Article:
Holland Bloorview offers helping hand for young stroke survivor
"Mommy, Sydnee doesn’t want to play with me anymore…”
That’s what Mackenzie Buckland’s four-year-old son, Rory, said to her one February afternoon.
Not thinking much of it, Mackenzie went to check on her daughter. She was standing on the couch and trying to talk but couldn't form words.
Then Mackenzie noticed the right side of her face began drooping.
“I said to (my husband), Blair, ‘There’s something wrong….it’s like she’s having a stroke!’”
Sadly, six-year-old Sydnee was having a stroke.
However the Midland, Ontario, couple didn’t know it at the time. They rushed Sydnee to their local hospital that was minutes away.
When they arrived, the entire right side of Sydnee’s body went limp. “She couldn’t do anything other than lay there,” said Blair.
Suddenly, the entire family was in a helicopter on their way to the hospital.
In a very short period of time, Sydnee had suffered three strokes in rapid succession. Needless to say, Mackenzie and Blair were confused, scared and felt totally helpless.
“We didn’t know it was possible for children to have a stroke,” said Mackenzie. “I don’t think anyone we knew thought it was possible,” added Blair.
It is possible. In fact, in Canada there are more than 10,000 children (0–18 years) living with stroke.
Healing of the mind and body
Sydnee spent a month at Sick Kids before arriving at Holland Bloorview in March. She arrived in a wheelchair and couldn’t say anything other than “hello.”
Sydnee was enrolled in physiotherapy, occupational therapy and speech therapy and over the next few months Mackenzie and Blair watched their daughter come back to life.
Within the first week she began to move her legs. In less than a month, she was out of her wheelchair and able to stand on her own and walk short distances.
By six weeks she ditched the wheelchair completely.
Her speech also gradually came back, and her parents began to see their daughter express herself the way she once had. But it wasn’t an easy road.
“She had to relearn making sounds, never mind words…she had to start speaking from scratch,” said Blair.
While these programs and services helped Sydnee get moving and talking again, her parents believe what she looked forward to most was her sessions with a Child Life Specialist who helped Sydnee better understand what happened to her.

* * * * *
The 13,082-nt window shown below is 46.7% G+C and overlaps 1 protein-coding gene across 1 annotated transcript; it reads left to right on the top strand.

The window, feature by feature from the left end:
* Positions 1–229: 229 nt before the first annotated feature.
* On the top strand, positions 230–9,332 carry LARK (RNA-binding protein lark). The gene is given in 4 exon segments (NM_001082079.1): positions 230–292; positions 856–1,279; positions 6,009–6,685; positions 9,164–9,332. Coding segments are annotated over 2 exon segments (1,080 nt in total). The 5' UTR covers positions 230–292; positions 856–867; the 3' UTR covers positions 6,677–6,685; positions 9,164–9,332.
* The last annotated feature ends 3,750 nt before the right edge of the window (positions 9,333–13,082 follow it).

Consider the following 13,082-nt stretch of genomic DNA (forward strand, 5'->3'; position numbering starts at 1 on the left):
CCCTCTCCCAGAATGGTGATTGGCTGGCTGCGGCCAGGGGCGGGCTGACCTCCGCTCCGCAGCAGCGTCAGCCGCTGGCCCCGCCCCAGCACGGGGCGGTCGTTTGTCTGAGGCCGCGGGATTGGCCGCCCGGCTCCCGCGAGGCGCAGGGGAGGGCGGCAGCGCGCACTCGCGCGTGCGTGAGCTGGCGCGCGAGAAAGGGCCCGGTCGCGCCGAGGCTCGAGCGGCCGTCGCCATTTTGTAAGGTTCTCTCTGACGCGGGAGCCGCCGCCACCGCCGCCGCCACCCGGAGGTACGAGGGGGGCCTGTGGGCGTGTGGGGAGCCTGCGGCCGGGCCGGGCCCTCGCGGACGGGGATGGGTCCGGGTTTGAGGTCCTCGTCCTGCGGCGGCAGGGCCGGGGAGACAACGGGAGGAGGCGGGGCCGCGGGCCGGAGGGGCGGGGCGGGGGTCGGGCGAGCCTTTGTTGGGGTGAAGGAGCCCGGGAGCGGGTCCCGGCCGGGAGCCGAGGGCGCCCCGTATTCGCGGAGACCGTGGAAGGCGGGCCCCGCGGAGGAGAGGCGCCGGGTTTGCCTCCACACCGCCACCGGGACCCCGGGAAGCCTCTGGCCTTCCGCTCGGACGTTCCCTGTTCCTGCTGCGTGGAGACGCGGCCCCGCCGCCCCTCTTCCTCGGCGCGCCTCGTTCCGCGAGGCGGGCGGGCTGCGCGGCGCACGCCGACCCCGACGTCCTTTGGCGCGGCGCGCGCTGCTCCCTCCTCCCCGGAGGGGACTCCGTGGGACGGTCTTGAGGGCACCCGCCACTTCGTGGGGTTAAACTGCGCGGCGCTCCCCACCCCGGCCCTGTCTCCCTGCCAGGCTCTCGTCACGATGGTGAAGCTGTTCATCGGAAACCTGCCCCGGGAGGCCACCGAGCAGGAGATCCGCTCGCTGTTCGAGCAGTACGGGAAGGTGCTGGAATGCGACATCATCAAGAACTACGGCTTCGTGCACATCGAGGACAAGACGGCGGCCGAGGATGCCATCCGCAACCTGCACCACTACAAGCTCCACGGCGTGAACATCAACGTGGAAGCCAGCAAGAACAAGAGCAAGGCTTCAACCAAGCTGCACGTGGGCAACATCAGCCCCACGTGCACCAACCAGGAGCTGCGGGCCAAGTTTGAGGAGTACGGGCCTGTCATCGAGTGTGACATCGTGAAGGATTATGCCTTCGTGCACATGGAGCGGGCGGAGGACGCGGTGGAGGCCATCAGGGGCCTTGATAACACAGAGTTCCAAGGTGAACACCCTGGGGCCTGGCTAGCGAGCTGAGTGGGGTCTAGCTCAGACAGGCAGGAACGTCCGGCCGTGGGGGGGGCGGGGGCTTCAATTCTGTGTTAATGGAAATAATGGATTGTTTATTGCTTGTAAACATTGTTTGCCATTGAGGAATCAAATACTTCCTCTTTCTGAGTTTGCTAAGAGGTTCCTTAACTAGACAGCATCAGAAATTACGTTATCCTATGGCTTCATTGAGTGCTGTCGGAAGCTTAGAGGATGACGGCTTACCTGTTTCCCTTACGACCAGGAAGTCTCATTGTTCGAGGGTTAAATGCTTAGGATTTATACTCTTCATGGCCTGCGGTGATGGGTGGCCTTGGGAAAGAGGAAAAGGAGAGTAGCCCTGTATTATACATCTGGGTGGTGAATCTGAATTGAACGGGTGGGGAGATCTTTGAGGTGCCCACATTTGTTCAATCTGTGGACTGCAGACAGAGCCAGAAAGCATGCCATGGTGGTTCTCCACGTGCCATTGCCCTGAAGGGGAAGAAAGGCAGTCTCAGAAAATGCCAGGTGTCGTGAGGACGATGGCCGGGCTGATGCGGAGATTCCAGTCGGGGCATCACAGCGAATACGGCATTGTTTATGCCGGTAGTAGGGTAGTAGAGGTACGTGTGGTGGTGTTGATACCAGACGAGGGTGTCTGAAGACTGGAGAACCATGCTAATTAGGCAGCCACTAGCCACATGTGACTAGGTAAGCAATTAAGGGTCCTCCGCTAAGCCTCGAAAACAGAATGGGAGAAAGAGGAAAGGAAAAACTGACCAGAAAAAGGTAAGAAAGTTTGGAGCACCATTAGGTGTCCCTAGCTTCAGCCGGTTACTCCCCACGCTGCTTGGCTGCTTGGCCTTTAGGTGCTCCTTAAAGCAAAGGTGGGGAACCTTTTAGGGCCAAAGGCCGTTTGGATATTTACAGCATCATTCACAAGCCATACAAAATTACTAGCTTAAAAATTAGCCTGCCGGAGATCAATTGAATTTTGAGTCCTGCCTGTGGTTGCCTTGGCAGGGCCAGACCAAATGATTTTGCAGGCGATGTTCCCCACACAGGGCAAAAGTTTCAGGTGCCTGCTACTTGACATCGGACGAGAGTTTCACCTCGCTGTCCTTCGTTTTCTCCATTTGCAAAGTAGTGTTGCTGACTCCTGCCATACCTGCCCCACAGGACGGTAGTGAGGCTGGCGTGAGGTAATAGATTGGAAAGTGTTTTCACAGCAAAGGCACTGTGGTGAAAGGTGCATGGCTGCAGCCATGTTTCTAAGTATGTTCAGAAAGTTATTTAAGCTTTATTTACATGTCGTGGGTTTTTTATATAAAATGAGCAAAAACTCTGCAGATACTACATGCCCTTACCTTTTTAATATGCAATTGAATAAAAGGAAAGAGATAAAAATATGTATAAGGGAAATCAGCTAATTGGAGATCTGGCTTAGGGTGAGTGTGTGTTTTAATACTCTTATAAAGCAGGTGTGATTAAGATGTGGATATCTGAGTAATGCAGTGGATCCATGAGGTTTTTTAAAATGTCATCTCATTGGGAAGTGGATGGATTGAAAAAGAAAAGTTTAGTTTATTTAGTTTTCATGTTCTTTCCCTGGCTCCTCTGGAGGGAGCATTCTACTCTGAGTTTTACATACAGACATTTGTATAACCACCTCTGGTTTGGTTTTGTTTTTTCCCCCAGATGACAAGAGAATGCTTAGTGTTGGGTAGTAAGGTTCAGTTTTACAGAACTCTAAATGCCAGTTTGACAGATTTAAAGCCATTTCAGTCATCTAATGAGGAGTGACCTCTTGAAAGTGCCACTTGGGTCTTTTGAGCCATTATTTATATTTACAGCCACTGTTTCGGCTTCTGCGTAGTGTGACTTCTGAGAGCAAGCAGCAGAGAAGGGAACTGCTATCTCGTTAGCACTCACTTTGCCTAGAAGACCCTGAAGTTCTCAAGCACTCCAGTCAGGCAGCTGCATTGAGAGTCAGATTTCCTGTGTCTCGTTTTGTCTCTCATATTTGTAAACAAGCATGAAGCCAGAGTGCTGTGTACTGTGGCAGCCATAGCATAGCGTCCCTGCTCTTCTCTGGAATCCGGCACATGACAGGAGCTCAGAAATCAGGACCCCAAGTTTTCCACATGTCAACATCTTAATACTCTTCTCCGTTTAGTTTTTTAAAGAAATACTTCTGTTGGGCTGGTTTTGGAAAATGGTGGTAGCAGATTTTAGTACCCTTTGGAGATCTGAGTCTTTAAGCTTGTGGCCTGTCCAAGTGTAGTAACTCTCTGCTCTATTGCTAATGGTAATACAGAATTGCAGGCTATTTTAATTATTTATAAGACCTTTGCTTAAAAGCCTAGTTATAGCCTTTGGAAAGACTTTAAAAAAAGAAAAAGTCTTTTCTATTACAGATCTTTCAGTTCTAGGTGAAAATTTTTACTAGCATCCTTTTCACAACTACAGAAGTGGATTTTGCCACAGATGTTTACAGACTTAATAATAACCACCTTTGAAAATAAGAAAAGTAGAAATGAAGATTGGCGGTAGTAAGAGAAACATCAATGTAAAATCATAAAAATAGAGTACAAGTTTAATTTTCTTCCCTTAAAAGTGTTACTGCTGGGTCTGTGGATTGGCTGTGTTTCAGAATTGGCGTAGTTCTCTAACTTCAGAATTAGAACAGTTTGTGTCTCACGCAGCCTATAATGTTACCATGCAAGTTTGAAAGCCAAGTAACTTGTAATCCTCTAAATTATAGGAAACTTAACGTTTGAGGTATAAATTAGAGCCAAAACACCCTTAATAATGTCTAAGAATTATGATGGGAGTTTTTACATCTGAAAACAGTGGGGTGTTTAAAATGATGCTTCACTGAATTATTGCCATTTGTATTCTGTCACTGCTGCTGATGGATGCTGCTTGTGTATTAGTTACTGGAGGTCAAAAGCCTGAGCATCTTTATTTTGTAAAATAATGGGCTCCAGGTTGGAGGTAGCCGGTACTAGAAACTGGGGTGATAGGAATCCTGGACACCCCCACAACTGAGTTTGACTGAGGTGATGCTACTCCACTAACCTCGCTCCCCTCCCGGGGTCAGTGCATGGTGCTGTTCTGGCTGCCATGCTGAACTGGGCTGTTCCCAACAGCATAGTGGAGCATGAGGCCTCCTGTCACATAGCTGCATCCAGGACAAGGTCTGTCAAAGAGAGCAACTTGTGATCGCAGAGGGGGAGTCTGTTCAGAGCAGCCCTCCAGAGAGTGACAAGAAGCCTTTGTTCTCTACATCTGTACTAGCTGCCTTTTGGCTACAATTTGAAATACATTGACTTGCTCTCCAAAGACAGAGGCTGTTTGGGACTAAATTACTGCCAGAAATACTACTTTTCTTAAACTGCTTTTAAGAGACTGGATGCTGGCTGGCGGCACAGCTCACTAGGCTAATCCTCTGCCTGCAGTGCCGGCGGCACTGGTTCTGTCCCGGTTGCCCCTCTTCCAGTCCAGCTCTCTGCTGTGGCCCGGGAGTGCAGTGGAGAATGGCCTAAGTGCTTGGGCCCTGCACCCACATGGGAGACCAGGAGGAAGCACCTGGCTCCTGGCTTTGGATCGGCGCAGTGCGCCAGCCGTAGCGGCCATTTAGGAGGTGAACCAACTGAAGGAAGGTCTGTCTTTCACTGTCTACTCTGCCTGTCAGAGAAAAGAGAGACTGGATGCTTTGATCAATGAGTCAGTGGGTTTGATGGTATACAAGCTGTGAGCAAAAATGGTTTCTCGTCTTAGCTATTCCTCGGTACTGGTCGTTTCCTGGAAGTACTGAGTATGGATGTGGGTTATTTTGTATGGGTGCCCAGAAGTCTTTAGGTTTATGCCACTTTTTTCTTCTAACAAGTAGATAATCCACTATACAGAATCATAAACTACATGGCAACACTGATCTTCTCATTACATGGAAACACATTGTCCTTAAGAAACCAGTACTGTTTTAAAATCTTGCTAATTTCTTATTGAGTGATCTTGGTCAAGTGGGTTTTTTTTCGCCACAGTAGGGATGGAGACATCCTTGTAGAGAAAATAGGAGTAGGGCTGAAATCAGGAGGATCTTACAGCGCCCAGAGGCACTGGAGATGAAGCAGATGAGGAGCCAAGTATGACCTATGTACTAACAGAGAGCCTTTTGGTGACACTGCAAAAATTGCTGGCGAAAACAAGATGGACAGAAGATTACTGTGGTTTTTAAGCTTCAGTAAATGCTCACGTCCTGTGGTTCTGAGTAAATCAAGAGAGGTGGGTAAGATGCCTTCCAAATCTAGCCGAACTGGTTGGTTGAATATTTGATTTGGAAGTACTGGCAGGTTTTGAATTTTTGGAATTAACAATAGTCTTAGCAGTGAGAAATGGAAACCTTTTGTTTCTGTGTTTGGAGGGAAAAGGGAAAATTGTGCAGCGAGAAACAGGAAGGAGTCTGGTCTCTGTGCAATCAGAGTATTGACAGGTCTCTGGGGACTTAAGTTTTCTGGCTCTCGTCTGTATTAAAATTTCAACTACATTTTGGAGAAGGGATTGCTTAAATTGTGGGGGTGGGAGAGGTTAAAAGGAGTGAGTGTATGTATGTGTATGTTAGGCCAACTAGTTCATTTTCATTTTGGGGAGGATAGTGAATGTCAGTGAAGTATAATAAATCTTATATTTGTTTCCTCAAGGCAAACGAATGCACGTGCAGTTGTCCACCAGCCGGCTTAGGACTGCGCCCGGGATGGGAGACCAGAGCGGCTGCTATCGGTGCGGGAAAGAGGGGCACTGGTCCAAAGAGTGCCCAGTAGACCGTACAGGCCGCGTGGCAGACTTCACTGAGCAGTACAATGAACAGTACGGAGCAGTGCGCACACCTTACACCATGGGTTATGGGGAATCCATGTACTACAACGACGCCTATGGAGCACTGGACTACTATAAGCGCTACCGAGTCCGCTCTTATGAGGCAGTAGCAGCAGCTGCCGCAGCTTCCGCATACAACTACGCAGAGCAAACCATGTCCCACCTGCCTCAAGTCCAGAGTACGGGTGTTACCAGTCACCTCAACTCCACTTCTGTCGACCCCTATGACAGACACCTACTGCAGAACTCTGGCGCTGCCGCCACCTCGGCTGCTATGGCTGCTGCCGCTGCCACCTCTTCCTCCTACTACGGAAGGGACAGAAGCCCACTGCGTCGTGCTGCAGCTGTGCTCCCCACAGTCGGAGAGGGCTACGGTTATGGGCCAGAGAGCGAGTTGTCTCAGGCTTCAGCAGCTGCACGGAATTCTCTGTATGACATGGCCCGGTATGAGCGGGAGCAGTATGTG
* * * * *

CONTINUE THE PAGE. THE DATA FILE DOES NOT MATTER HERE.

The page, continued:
(A Child Life Specialist is a pediatric health care professional who works with kids and families to help them cope with the emotional challenges of hospitalization, illness, or disability.)
Sydnee’s Child Life Specialist helped keep her outlook positive. “Some days she would have meltdowns, and the Child Life sessions helped raise her spirits,” said Blair.
Helping Hand program gets thumbs up
Sydnee was discharged at the end of June. The family went home for two weeks and then returned so that Sydnee could take part in the hospital’s outpatient “Helping Hand” program.
Helping Hand is a Modified Constraint Induced Movement Therapy program that involved casting her good hand, so that she was encouraged to use her weaker hand. The program also included two-handed activities to encourage Sydnee to use both hands together.
Progress was slow, but gradual. “The Helping Hand program has helped for sure. She’s thinking about using her hand more than before when she would forget about it and just use her left hand,” said Mackenzie, who smiles when she watches Sydnee do the simplest things with her right hand, like open up a marker.
“There are still some days that are frustrating, but for the most part, Sydnee’s pretty happy,” continued Mackenzie, who had mixed feelings about returning home.
“Holland Bloorview is like a second family,” said Mackenzie. “But it’s hard to leave because when you are there, you don’t have to worry about the outside world and what people are going to think, and what she’s going to have to go through back at school with children who don’t understand.”
“Here, everyone does, and we always felt welcome.”